The Lord is trying in this life – during our time on Earth – to prepare us for the age to come, to guide our investments for the most heavenly gain, and to secure the greatest opportunity for service in the kingdom of God for all of eternity (Matthew 25:14-30). We have limited time to benefit from God’s good work in us, individually and corporately.

Faith is given in measure (Romans 12:3). God is a generous giver, but I dare say He is not wasteful. Perhaps we receive in proportion to the measure we give back in surrender, submission, sacrifice, obedience, etc. Our participation with Him requires time and attention. We do not understand the opportunity cost of earthly distractions, or we are simply foolish Christians (you can think immature, if you wish).

…we have such a short time to prepare for such a long time. By that I mean we have now to prepare for then. We have an hour to prepare for eternity. To fail to prepare is an act of moral folly. For anyone to have a day given to prepare, it is an act of inexcusable folly to let anything hinder that preparation. A. W. Tozer

For example, why do we labor to make more money than we need on this side of eternity? Not to dismiss the potential value of inheritance, but how much is enough? Only God knows what will benefit or harm those that remain. As with all important decisions, we must leave our vocation and its length in God’s hands. We are in desperate need of spiritual ears that recognize God’s voice.

Personally, I will be 60 years old this year. Jesus has been my savior for almost 50 years, and I have been submitted to the Father’s work for more that 35 of those. That seems like a long time. Still, I have not matured as much as I would like. I have allowed too much distraction and compromise.

I wonder how much I have missed and squandered. Paul encourages us to run the race to win. I feel as though I must pick up the pace if I am to finish anywhere near what winning looks like. Based on the promises and expectations revealed in Scripture (e.g., John 14:12), I am under-achieving by a considerable margin.

By the way, we are not competing against others for the winner’s prize, but with ourselves, with what God has determined is our potential (one, five, or ten talents).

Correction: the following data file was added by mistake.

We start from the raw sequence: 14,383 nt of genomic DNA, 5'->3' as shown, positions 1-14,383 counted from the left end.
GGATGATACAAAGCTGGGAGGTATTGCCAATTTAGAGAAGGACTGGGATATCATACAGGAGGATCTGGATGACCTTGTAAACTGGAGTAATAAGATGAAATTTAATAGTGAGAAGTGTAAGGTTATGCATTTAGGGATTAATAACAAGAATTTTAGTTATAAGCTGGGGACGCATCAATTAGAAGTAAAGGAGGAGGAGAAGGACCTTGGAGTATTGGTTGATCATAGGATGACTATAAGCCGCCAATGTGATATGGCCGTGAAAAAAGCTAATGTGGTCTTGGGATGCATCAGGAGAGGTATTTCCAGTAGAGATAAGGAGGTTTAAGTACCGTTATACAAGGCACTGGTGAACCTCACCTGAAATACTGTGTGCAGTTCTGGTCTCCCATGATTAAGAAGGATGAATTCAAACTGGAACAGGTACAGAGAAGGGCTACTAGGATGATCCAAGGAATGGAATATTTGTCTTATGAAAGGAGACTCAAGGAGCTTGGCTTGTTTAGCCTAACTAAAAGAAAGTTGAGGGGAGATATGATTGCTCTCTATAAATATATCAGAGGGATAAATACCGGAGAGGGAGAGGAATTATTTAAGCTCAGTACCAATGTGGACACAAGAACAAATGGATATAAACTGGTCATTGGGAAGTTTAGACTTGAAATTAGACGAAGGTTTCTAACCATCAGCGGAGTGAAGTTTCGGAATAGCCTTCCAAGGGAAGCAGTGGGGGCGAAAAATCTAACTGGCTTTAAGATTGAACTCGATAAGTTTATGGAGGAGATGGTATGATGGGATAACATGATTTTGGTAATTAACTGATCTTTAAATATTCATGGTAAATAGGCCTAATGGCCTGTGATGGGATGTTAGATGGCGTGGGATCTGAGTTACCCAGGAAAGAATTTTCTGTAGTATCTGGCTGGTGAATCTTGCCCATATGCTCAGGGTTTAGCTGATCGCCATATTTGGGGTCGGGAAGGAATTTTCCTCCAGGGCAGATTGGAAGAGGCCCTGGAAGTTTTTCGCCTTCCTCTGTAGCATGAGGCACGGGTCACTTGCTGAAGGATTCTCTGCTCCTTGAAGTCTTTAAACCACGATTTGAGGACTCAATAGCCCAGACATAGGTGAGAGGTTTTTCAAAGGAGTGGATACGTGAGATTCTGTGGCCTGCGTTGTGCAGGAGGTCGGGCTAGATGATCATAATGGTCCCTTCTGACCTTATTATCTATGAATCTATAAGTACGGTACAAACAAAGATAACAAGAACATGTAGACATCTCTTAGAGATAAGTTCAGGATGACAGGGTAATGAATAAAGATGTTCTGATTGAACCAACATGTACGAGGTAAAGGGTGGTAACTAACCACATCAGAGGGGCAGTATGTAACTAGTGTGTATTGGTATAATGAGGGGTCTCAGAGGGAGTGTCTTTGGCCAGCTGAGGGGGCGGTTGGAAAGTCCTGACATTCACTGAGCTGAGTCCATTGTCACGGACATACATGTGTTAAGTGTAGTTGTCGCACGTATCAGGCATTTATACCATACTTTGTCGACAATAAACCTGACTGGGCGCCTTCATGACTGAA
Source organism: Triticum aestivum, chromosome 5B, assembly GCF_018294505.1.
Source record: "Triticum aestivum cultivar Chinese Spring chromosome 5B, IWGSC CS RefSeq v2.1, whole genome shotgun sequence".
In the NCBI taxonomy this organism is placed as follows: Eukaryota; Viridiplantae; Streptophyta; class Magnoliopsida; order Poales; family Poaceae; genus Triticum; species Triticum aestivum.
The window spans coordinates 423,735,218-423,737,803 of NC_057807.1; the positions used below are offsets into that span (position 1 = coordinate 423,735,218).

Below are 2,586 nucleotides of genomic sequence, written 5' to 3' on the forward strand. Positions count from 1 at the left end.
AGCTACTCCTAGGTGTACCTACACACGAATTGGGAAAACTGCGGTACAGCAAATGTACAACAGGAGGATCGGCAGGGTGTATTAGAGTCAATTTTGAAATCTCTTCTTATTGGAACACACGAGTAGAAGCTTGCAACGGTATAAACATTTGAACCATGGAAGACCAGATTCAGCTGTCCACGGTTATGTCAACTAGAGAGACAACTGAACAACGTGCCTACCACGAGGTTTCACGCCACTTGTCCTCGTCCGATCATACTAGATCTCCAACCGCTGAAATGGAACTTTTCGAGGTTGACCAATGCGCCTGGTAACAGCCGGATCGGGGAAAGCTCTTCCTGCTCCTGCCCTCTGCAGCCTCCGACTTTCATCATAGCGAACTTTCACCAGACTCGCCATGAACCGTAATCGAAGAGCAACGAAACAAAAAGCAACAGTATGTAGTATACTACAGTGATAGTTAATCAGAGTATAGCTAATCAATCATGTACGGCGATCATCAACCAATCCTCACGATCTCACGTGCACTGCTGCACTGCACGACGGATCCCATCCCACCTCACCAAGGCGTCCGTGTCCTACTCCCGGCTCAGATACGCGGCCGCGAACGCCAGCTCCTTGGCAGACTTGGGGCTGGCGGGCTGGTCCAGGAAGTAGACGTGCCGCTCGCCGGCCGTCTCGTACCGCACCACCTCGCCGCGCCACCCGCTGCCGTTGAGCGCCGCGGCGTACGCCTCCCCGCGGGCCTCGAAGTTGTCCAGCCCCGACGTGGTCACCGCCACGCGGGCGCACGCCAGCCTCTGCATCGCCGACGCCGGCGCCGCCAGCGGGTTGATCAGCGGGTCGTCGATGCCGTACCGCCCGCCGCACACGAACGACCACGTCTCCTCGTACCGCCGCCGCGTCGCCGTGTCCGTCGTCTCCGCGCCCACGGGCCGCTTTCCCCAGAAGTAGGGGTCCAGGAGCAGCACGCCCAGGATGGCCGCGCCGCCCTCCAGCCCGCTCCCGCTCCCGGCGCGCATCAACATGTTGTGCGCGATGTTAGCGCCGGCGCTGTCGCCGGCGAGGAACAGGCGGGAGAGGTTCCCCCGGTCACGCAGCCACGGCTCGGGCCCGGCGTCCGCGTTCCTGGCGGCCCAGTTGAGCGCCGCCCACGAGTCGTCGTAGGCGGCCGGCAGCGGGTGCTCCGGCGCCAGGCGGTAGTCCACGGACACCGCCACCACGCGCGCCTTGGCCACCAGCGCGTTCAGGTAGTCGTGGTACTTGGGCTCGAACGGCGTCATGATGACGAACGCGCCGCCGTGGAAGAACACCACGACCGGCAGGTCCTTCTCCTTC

This may be heard as a “do more” injunction. That is a dangerous notion (and I am not exaggerating). The Bible’s encouragement is to know God more and to participate more in what He is doing. There is an “even more” life (Romans 5:8-10). Seeking God with our whole heart requires time and attention, not more doing.

Lest we err in the opposite direction, this is not a call to passivity. The road that leads to eternal life is difficult. We must strive to enter the narrow gate (Luke 13:24). We must be diligent to add to our faith and make our call and election sure (2Peter 1:5-11).

Too many assume that God moves us along regardless of our participation, or that He will graciously overlook our negligence as stewards. I am not in that camp and I fear for those who are (either by personal choice or deception). The advantages we have been given will be to our shame and destruction if we do not repent. The time apportioned to this generation is swiftly running out. Our life is but a vapor.

“How?” is the key. How do we join the Father’s work, the Son’s making, and the Spirit’s efforts toward our transformation? The “how” must be God’s way; it must be in His will.

This is impossible for those who do not recognize His voice, in at least one of the ways He makes His voice known. Faith comes by hearing. Without faith, even the most fantastic work is dead (i.e., of no eternal value; see Matthew 7:21-23). Listening prayer is essential.

We are wasting God’s grace. Exile appears imminent. What more will it take to get our attention? How much and how many will be lost in the meantime?

Please let me know if this has touched you in some way, and I can be of assistance to you. In the meantime, God bless you with conviction and courage for the narrow gate and difficult path.

Humbly yours and forever His,

Rob